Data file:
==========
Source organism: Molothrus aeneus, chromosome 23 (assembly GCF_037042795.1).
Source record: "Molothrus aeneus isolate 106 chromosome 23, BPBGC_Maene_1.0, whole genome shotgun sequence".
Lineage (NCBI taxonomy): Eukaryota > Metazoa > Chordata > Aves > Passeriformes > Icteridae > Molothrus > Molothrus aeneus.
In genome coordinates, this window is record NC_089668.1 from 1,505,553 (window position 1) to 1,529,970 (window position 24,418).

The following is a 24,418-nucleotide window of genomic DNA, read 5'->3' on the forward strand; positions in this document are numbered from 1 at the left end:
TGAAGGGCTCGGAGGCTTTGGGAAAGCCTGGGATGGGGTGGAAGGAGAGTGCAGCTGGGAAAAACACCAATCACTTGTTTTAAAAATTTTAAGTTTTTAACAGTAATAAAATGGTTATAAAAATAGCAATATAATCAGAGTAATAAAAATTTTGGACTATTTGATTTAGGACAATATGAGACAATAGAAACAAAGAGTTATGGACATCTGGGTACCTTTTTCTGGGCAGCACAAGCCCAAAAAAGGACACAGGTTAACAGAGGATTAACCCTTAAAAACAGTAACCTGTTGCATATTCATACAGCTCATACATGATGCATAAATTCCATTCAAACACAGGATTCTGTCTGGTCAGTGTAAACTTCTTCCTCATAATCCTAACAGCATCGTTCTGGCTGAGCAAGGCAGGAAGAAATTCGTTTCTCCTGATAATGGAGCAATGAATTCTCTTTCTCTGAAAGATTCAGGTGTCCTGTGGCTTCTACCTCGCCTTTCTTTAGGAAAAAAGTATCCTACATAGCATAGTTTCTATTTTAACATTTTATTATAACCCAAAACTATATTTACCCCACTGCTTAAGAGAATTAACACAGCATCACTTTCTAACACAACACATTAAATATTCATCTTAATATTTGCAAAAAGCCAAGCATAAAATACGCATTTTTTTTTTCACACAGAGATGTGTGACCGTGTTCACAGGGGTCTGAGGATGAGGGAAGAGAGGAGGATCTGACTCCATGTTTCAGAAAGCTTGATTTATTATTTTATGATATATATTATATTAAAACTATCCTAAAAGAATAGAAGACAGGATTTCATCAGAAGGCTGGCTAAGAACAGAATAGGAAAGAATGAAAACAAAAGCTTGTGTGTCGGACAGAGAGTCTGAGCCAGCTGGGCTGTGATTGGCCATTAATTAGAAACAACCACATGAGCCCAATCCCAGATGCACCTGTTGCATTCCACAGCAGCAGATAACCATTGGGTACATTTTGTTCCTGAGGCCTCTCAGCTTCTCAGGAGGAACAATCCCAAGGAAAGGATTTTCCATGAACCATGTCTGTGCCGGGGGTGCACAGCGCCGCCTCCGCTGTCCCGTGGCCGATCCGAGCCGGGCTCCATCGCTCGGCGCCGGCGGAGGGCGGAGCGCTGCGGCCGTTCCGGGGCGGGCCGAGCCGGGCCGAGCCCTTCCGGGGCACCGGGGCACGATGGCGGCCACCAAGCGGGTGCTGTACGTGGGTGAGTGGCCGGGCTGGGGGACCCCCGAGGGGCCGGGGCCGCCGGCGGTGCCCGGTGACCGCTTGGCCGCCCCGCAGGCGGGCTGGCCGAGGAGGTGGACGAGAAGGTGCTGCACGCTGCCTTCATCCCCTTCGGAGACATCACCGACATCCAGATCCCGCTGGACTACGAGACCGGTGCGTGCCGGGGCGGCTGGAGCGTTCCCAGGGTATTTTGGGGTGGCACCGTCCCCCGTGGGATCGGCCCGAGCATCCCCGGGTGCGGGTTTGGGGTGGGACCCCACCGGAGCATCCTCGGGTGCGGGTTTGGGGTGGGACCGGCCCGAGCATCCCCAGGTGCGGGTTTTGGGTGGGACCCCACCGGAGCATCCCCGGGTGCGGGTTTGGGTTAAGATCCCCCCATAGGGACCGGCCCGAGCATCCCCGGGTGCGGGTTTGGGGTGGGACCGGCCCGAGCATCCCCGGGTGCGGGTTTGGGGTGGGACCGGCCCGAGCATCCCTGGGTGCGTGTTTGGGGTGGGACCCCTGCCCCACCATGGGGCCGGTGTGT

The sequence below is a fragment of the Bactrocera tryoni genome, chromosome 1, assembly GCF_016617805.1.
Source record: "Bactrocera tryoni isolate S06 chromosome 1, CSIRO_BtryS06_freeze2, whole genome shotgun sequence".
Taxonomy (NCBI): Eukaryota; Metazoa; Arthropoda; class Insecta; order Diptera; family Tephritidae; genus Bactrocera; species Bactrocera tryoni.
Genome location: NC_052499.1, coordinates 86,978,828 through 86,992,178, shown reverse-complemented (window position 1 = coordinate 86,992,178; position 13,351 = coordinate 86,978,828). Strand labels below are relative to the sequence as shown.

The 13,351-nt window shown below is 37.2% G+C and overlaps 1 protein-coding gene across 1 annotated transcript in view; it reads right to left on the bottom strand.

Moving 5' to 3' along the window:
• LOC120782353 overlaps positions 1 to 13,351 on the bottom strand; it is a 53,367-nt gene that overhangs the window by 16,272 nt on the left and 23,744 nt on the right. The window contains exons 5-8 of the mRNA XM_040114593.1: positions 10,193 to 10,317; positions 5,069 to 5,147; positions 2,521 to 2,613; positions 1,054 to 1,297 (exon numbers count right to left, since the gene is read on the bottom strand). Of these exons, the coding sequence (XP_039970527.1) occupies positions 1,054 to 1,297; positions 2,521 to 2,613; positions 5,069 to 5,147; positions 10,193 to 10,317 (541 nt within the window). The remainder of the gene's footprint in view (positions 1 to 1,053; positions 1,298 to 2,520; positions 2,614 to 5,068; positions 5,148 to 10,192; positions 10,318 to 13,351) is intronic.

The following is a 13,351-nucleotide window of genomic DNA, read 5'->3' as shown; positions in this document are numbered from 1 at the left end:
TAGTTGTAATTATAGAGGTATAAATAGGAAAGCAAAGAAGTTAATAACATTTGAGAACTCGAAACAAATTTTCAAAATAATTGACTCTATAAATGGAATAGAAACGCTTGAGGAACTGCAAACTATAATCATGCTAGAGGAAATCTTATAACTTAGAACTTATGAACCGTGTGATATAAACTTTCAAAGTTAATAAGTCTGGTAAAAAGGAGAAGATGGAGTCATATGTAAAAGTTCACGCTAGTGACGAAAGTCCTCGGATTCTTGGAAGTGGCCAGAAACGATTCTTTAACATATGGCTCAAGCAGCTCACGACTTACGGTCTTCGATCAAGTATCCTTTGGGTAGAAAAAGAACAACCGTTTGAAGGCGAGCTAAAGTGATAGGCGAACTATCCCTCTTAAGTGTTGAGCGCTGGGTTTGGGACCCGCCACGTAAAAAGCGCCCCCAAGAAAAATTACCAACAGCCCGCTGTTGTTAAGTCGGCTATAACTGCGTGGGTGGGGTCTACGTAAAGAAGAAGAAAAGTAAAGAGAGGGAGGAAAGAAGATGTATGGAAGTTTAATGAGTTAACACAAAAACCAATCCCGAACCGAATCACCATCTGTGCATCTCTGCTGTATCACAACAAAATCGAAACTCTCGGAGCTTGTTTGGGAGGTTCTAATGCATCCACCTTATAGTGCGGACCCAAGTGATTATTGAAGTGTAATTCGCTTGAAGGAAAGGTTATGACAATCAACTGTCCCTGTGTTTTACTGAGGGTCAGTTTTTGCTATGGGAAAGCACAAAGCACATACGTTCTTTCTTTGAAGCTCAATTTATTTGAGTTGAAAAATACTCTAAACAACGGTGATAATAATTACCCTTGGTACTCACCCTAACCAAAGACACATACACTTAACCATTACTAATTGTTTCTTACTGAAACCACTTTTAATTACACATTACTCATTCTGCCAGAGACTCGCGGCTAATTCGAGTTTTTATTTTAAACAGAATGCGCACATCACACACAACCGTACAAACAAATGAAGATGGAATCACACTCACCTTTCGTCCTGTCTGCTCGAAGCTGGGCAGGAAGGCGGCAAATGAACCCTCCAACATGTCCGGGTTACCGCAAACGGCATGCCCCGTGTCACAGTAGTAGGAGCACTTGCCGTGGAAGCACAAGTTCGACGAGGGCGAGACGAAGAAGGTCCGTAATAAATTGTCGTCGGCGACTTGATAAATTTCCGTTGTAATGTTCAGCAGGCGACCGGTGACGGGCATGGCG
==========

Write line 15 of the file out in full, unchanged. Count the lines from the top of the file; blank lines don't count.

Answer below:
TAGTTGTAATTATAGAGGTATAAATAGGAAAGCAAAGAAGTTAATAACATTTGAGAACTCGAAACAAATTTTCAAAATAATTGACTCTATAAATGGAATAGAAACGCTTGAGGAACTGCAAACTATAATCATGCTAGAGGAAATCTTATAACTTAGAACTTATGAACCGTGTGATATAAACTTTCAAAGTTAATAAGTCTGGTAAAAAGGAGAAGATGGAGTCATATGTAAAAGTTCACGCTAGTGACGAAAGTCCTCGGATTCTTGGAAGTGGCCAGAAACGATTCTTTAACATATGGCTCAAGCAGCTCACGACTTACGGTCTTCGATCAAGTATCCTTTGGGTAGAAAAAGAACAACCGTTTGAAGGCGAGCTAAAGTGATAGGCGAACTATCCCTCTTAAGTGTTGAGCGCTGGGTTTGGGACCCGCCACGTAAAAAGCGCCCCCAAGAAAAATTACCAACAGCCCGCTGTTGTTAAGTCGGCTATAACTGCGTGGGTGGGGTCTACGTAAAGAAGAAGAAAAGTAAAGAGAGGGAGGAAAGAAGATGTATGGAAGTTTAATGAGTTAACACAAAAACCAATCCCGAACCGAATCACCATCTGTGCATCTCTGCTGTATCACAACAAAATCGAAACTCTCGGAGCTTGTTTGGGAGGTTCTAATGCATCCACCTTATAGTGCGGACCCAAGTGATTATTGAAGTGTAATTCGCTTGAAGGAAAGGTTATGACAATCAACTGTCCCTGTGTTTTACTGAGGGTCAGTTTTTGCTATGGGAAAGCACAAAGCACATACGTTCTTTCTTTGAAGCTCAATTTATTTGAGTTGAAAAATACTCTAAACAACGGTGATAATAATTACCCTTGGTACTCACCCTAACCAAAGACACATACACTTAACCATTACTAATTGTTTCTTACTGAAACCACTTTTAATTACACATTACTCATTCTGCCAGAGACTCGCGGCTAATTCGAGTTTTTATTTTAAACAGAATGCGCACATCACACACAACCGTACAAACAAATGAAGATGGAATCACACTCACCTTTCGTCCTGTCTGCTCGAAGCTGGGCAGGAAGGCGGCAAATGAACCCTCCAACATGTCCGGGTTACCGCAAACGGCATGCCCCGTGTCACAGTAGTAGGAGCACTTGCCGTGGAAGCACAAGTTCGACGAGGGCGAGACGAAGAAGGTCCGTAATAAATTGTCGTCGGCGACTTGATAAATTTCCGTTGTAATGTTCAGCAGGCGACCGGTGACGGGCATGGCG